SAN FRANCISCO (KGO) -- Tipping when sitting down at a restaurant has long been the thing to do. The rise of coffee houses and food trucks brought tip jars to just about every business taking counter orders. Now, video screens are in on the act, asking us to tip even before the product is handed over or service rendered. Online, we are asked to tip, too.
With so many asking for tips, it is only right for us to ask where does the tip money go. I asked those who tip, "Who do you think gets the money?"
"The staff." "It should be the server." "Let's just say (at) a spa, I certainly want my masseuse to get the money. I would not want the organization to get it."
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Everyone I spoke with agreed the tips should go to those employees directly involved with providing the service.
Experts agree, too.
"By federal law, the employee should get the tip," says senior Bankrate.com analyst, Ted Rossman. "By law the business owner is not allowed to take any of that."
What do the laws say about tipping in California? Steven Wegner is with the California Labor Commissioner's Office. I asked him if the business is allowed to take a cut.
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"Absolutely not," says Wegner. "Gratuity belongs to the workers, and only the workers. It cannot go to an owner at all."
That brings us to the Hopper app, a popular online travel sales site headquartered in Canada.
Watch in the video above as I look for hotel rooms. See what happens when I go through the process. A tip appears. It is automatically there. If you do not want to pay the added amount, you must toggle "off" the tip button.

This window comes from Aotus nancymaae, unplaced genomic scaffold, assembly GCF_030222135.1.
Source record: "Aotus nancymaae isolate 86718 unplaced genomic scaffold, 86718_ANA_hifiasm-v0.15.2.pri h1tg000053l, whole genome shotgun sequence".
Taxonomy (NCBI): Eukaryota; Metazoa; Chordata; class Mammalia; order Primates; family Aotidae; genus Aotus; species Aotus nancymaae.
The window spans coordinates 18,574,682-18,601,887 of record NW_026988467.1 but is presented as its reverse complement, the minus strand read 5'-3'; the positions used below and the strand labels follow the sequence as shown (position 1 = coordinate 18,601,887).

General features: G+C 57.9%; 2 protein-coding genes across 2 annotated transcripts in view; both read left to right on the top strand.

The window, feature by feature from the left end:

"To see this is really shocking. I mean, this is basically a surcharge masquerading as a tip," says Jamie Court. He heads up Consumer Watchdog.
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"It's really a very deceptive use of the visual technology, actually, because when you click through to the next screen and see the total, it's not even obvious how you got there and people, we know, are not likely going to give 10% tip to a company on top of a big travel bill for a hotel or an airline," he says.
I reached out to Hopper and asked who got the money. I received an email that said: "This tip goes to Hopper and is completely optional. Customers have the ability to opt-in or out."
Is that legal in California?
I asked Steven Wegner from the California Labor Commissioner's office.
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"That's something I'm probably not qualified to answer. Because when you get into the online, you get into the problem (of) whose law controls? Are we talking about federal law? Are we talking about California law? Are we talking about the law in the country where the website might be based? I don't know," he says.
Jamie Court told 7 On Your Side: "This is a complete violation of the spirit, and probably the letter of California law that requires tips to go to workers and employers, and if it's not going to the workers and employers, they shouldn't call it a tip. They should call it a corporate surcharge, which is exactly what it is. But then, again, no one would pay for a corporate surcharge. Would they?"
I asked Hopper for an on-camera interview so I could understand why the company should get a tip. Hopper declined.
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Consumer Watchdog's Jamie Court offers this advice if you are doing business with Hopper: "If you don't watch this bunny carefully, you're going to lose a lot of money. So you have to really watch what they're doing with this hop tip and make sure you uncheck all the boxes. Read the fine print."
If you want to know more about tips, tipping and the California regulations, this website offers great information.
Take a look at more stories and videos by Michael Finney and 7 On Your Side.
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